by Alex W.
But we’re still missing a vital ingredient in our photography. Our photographs don’t look as compelling as those we’ve been admiring online or in galleries, and that’s all down to light and composition.
Composition is what we’re going to cover here, and it’s where all the fun and creativity really gets going in our photography adventure. We can set ourselves apart from the crowd here and really introduce a sense of individuality into our images. This is where all the magic happens!
The dictionary definition of composition pretty much sums it up with regards to photography composition as well. The composition of an image is simply the way all the individual subjects within our frame combine to form the final image. We can alter our composition by moving around, zooming in or out, changing lenses, or even just crouching down.
The possibilities are almost endless with regards to composition, and even the slightest tweak can make a big difference to the finished photograph. Once you get the hang of it you’ll start seeing every scene as a potential compositional goldmine.
This is the creative side of photography; a rabbit hole of endless opportunity. Here’s five quick tips to get you started thinking about composition:
This is the number one thing you should think about before taking any photograph. How will the viewer’s eye react to this scene? Top to bottom, left to right, how will a person’s eye move around your photograph?
What we want is for the eye to flow around the photograph, and ideally stay within the frame. If a viewer’s eye is drawn outside the frame then we’ve lost their attention for all intensive purposes. We can utilise a number of techniques to try and keep the viewer’s attention, but this is the first question to ask yourself before taking a photograph.
One important aspect to note is distractions. Are there any distractions that take away from your main subject(s)? If so, think about ways to remove them from the image.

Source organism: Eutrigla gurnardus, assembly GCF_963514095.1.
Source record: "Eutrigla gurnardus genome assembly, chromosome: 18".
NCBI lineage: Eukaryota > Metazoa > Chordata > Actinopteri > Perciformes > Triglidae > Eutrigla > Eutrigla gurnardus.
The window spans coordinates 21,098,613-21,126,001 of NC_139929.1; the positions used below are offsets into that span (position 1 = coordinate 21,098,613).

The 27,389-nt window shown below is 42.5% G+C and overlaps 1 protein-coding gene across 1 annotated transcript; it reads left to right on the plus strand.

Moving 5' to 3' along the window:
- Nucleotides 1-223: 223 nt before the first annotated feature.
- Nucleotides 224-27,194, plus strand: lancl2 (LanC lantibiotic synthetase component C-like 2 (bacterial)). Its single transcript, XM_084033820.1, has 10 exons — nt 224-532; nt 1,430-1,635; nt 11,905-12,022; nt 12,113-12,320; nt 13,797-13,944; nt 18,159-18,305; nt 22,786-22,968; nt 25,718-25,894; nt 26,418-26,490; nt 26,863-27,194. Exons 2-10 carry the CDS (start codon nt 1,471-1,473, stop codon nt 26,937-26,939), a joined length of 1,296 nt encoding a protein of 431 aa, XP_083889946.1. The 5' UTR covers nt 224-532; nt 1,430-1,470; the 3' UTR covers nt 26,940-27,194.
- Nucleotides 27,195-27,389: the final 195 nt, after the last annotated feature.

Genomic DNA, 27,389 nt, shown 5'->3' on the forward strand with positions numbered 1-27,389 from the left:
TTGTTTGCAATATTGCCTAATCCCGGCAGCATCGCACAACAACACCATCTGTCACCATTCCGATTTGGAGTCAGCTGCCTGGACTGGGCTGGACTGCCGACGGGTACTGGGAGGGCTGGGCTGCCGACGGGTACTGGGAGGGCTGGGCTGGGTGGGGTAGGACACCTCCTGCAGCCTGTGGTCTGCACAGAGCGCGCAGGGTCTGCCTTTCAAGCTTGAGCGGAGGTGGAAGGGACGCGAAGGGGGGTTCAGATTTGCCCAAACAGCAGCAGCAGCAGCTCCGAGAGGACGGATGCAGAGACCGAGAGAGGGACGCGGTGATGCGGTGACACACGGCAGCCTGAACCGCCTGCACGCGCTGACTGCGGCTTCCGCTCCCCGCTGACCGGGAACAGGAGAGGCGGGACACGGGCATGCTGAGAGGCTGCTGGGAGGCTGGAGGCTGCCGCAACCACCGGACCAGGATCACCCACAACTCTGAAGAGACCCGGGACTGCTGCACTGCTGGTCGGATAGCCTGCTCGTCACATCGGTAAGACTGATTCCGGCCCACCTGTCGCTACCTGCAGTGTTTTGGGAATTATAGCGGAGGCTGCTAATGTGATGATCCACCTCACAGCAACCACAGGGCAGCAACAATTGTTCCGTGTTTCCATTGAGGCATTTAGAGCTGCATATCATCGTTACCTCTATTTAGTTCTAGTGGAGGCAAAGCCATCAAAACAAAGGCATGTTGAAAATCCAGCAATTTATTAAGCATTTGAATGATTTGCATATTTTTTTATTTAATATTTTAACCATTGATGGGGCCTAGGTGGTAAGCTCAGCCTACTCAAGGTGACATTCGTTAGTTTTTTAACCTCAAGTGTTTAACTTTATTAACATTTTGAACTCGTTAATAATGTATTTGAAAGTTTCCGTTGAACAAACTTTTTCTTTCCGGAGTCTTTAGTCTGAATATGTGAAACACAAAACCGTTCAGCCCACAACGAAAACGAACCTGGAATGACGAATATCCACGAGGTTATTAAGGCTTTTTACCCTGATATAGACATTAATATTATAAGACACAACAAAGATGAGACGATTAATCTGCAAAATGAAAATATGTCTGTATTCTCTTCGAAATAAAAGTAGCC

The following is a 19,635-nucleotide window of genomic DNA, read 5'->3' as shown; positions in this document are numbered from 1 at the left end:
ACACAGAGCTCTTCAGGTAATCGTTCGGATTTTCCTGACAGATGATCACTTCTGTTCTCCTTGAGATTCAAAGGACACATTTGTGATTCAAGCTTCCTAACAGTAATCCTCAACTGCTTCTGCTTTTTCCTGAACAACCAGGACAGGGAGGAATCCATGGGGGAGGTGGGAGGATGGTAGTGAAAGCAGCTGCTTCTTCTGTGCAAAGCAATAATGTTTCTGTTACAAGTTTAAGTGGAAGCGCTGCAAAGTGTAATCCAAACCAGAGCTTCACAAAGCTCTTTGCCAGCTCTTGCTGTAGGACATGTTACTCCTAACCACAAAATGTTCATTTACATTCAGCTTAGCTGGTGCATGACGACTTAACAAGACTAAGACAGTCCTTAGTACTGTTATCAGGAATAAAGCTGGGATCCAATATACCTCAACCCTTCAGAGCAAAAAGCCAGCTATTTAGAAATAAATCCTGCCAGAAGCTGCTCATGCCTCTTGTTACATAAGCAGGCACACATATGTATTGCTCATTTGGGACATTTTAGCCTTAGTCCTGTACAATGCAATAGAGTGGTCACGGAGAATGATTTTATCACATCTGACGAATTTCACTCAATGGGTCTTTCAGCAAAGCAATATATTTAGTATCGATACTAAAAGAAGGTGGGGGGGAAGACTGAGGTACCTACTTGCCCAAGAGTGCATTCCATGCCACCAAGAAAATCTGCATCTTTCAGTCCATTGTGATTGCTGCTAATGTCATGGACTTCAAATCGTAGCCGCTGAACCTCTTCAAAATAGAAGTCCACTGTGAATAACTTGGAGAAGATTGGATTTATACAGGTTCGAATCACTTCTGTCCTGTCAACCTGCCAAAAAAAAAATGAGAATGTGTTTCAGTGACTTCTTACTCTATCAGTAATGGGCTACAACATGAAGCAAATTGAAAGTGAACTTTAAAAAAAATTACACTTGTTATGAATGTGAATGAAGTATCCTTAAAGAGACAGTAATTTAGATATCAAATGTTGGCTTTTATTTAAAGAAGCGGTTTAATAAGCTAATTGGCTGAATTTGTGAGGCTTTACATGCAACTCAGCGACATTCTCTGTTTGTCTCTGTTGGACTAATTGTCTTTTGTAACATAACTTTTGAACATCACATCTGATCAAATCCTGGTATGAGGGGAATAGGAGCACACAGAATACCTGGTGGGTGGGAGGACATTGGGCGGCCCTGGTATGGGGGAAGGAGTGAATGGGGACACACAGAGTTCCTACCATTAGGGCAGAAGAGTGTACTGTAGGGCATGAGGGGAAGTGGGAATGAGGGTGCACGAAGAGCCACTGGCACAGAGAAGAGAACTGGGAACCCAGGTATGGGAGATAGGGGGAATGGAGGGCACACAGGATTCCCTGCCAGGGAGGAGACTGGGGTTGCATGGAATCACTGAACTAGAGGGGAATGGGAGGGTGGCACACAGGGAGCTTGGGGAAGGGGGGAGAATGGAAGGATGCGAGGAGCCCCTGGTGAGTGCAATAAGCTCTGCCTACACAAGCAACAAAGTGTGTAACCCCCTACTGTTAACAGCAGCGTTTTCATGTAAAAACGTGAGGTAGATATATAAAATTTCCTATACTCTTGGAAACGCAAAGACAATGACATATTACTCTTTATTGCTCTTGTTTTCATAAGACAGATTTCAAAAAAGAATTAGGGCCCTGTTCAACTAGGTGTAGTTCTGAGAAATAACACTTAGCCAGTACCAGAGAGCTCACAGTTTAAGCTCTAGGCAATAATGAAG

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No compositional list is complete without mentioning the rule of thirds. It’s about as ingrained in photography as anything, and while it’s definitely not something to abide by 100% of the time it’s a perfect framework when starting out.
Basically, you should image your frame divided up into nine equal rectangles, so there’s an overlaid grid on it. The most important aspects of your image should be placed at the intersection of these gridlines, with any lines within your image trying to follow the gridlines as well.
See the image above for example. The main foreground material are these huge irregular boulders, placed on the intersection in the bottom right. The horizon runs along the top third of the gridlines, with the rising sun and mist shrouded valley occupying the important space around the top left intersection and creating a more balanced photograph.
The theory is that it creates a more balanced photo and allows the viewer’s eye to drift around more naturally. There are many studies showing that people’s eyes tend to go to one of these intersection points first rather than dead centre. That’s why Auntie Beatrice’s family photographs look so dull – Because she’s placing everyone dead centre of the frame!
I must stress, and I will mention it later on, that this isn’t a rule to follow all the time. It’s simply the best way to get started thinking about composition, and it does work a lot of the time. However, if you use it in every single one of your images they start to become a bit sterile and predictable, and nobody wants that!